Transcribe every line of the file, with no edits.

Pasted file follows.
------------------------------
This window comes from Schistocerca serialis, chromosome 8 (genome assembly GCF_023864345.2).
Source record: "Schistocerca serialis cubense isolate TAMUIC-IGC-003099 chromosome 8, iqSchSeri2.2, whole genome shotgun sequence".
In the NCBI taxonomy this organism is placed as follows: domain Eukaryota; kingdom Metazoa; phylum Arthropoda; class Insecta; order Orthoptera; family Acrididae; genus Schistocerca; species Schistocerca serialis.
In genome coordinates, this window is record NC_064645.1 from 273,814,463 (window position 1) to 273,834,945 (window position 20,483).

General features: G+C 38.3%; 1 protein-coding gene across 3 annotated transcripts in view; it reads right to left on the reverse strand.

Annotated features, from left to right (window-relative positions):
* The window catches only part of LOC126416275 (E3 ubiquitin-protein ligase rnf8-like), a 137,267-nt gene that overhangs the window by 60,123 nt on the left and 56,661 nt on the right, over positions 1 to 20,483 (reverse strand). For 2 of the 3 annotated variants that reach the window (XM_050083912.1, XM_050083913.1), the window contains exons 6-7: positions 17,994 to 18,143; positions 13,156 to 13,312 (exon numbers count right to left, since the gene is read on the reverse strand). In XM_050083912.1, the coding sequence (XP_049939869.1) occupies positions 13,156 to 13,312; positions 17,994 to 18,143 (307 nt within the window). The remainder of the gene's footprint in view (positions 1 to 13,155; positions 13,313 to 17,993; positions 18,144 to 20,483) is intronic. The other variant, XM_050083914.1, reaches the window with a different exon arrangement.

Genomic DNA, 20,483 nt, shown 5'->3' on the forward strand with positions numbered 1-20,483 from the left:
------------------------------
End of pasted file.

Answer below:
This window comes from Schistocerca serialis, chromosome 8 (genome assembly GCF_023864345.2).
Source record: "Schistocerca serialis cubense isolate TAMUIC-IGC-003099 chromosome 8, iqSchSeri2.2, whole genome shotgun sequence".
In the NCBI taxonomy this organism is placed as follows: domain Eukaryota; kingdom Metazoa; phylum Arthropoda; class Insecta; order Orthoptera; family Acrididae; genus Schistocerca; species Schistocerca serialis.
In genome coordinates, this window is record NC_064645.1 from 273,814,463 (window position 1) to 273,834,945 (window position 20,483).

General features: G+C 38.3%; 1 protein-coding gene across 3 annotated transcripts in view; it reads right to left on the reverse strand.

Annotated features, from left to right (window-relative positions):
* The window catches only part of LOC126416275 (E3 ubiquitin-protein ligase rnf8-like), a 137,267-nt gene that overhangs the window by 60,123 nt on the left and 56,661 nt on the right, over positions 1 to 20,483 (reverse strand). For 2 of the 3 annotated variants that reach the window (XM_050083912.1, XM_050083913.1), the window contains exons 6-7: positions 17,994 to 18,143; positions 13,156 to 13,312 (exon numbers count right to left, since the gene is read on the reverse strand). In XM_050083912.1, the coding sequence (XP_049939869.1) occupies positions 13,156 to 13,312; positions 17,994 to 18,143 (307 nt within the window). The remainder of the gene's footprint in view (positions 1 to 13,155; positions 13,313 to 17,993; positions 18,144 to 20,483) is intronic. The other variant, XM_050083914.1, reaches the window with a different exon arrangement.

Genomic DNA, 20,483 nt, shown 5'->3' on the forward strand with positions numbered 1-20,483 from the left: